Philip Levine

(January 10, 1928 / Detroit, Michigan)

Bitterness - Poem by Philip Levine

Here in February, the fine
dark branches of the almond
begin to sprout tiny clusters
of leaves, sticky to the touch.
Not far off, about the length
of my morning shadow, the grass
is littered with the petals
of the plum that less than
a week ago blazed, a living
candle in the hand of earth.
I was living far off two years
ago, fifteen floors above
119th Street when I heard
a love of my young manhood
had died mysteriously in
a public ward. I did not
go out into the streets to
walk among the cold, sullen
poor of Harlem, I did not
turn toward the filthy window
to question a distant pale sky.
I did not do anything.
The grass is coming back, some
patches already bright, though
at this hour still silvered
with dew. By noon I can stand
sweating in the free air, spading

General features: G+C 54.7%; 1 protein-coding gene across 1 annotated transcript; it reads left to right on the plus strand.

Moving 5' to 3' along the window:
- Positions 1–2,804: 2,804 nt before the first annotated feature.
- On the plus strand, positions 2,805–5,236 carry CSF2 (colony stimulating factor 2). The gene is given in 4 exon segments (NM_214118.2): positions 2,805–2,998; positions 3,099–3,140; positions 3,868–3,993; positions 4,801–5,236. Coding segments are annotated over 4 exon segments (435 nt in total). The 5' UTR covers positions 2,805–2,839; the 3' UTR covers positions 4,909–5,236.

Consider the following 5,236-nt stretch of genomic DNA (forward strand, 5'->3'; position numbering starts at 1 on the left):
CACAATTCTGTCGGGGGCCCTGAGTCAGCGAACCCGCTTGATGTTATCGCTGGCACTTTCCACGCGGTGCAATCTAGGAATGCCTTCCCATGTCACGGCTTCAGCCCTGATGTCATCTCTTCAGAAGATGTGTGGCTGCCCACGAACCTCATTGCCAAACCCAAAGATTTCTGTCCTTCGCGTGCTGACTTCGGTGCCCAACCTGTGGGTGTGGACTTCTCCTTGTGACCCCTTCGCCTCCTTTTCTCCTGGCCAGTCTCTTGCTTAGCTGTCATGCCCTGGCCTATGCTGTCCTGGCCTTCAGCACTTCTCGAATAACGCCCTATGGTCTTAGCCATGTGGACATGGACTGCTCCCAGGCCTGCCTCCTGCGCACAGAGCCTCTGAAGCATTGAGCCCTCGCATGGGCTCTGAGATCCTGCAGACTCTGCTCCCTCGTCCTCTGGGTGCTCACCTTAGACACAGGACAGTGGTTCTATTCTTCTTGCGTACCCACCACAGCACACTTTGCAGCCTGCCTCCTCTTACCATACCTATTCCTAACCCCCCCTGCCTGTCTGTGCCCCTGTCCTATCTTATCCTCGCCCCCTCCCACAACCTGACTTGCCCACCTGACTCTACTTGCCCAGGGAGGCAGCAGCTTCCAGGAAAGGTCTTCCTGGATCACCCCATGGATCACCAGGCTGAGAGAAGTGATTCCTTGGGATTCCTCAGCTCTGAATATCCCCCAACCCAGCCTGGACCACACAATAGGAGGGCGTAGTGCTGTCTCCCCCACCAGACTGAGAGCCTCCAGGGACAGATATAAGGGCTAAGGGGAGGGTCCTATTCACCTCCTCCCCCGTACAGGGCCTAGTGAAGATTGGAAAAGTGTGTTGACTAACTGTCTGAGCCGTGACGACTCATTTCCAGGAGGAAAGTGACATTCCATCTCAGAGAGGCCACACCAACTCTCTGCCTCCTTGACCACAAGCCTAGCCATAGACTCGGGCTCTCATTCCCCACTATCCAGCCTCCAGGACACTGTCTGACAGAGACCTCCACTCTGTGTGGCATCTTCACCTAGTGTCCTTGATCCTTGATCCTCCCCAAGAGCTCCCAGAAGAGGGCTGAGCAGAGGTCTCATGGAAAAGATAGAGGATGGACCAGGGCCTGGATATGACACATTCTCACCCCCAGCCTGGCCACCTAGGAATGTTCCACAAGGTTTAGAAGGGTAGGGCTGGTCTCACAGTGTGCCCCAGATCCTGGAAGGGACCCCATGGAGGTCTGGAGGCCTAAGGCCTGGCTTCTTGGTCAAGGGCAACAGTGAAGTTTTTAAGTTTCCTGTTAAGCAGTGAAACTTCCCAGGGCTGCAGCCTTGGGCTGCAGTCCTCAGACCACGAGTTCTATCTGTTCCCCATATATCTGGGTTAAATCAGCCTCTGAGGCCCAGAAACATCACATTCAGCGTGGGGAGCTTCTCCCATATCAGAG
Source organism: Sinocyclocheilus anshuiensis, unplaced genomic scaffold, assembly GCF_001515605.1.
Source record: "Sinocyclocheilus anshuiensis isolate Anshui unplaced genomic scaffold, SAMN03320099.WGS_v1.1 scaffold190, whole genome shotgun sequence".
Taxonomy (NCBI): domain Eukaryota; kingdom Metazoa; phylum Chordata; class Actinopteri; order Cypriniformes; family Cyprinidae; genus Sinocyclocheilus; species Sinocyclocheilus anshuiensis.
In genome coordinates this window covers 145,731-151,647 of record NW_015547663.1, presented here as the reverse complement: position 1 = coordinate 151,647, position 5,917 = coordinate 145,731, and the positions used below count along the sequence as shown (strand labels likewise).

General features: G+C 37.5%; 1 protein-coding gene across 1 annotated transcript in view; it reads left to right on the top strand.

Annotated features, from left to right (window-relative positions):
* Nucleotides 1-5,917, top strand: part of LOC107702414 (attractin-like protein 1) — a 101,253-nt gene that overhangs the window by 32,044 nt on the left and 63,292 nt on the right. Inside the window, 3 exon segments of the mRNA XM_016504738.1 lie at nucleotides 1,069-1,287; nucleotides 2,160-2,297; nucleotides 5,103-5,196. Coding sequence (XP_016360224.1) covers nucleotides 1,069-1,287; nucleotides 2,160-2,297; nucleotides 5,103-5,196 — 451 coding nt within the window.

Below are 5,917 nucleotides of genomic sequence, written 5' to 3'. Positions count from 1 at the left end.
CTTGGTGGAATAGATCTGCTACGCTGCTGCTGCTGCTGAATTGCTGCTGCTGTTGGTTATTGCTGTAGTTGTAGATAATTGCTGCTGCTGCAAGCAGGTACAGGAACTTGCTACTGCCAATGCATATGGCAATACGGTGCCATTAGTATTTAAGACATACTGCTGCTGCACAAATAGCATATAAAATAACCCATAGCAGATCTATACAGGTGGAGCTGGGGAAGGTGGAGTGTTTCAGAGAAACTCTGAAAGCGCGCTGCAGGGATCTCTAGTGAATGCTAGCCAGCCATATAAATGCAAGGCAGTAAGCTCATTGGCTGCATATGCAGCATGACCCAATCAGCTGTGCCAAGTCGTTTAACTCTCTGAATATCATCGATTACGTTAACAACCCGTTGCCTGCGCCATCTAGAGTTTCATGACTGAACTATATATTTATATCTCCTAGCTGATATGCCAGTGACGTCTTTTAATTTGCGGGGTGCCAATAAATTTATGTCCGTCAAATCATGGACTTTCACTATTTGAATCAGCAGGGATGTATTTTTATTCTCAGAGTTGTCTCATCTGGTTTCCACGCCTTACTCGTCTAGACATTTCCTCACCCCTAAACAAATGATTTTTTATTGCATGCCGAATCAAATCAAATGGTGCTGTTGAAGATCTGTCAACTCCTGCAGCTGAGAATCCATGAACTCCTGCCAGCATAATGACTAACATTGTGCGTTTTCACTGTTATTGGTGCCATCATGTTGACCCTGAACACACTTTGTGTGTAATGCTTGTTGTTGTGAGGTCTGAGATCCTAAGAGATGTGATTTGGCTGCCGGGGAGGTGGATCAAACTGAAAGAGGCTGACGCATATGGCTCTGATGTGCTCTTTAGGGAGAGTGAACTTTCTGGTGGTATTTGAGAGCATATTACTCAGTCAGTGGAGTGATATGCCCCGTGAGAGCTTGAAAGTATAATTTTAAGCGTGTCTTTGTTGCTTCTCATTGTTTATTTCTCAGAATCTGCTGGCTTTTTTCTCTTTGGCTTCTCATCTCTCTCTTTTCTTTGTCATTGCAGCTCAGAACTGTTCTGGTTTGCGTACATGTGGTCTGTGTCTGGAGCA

the difficult clay for the bare
roots of a pear or apple that
will give flower and fruit longer
than I care to think about.


Comments about Bitterness by Philip Levine

  • Ratnakar Mandlik (4/13/2016 10:58:00 PM)

    Enormity and depth of grief expressed is simply touching. Thanks for sharing. (Report) Reply

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  • Savita Tyagi (4/13/2016 9:19:00 AM)

    Expression of grief has many ways. Struggling with that grief has many ways too. This poem expresses it in such an effective way. It's like harsh afternoon meeting timid dusk. (Report) Reply

  • John Richter (4/13/2016 8:26:00 AM)

    It's a slow process.... Perfectly depicted here... (Report) Reply

  • Barry Middleton Barry Middleton (4/13/2016 6:04:00 AM)

    Plant a tree and name it after a deceased friend. Grief! (Report) Reply

  • Edward Kofi Louis Edward Kofi Louis (4/13/2016 2:43:00 AM)

    For the bare roots! And to take care of nature. Nice work. (Report) Reply

  • Moira Cameron Moira Cameron (4/13/2016 12:19:00 AM)

    This seems to be about recovering from a period of grieving. At least, that is what his descriptive words evoke in me. Beautiful, with echoes of darkness. (Report) Reply

Read all 6 comments »



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Poem Submitted: Monday, January 13, 2003



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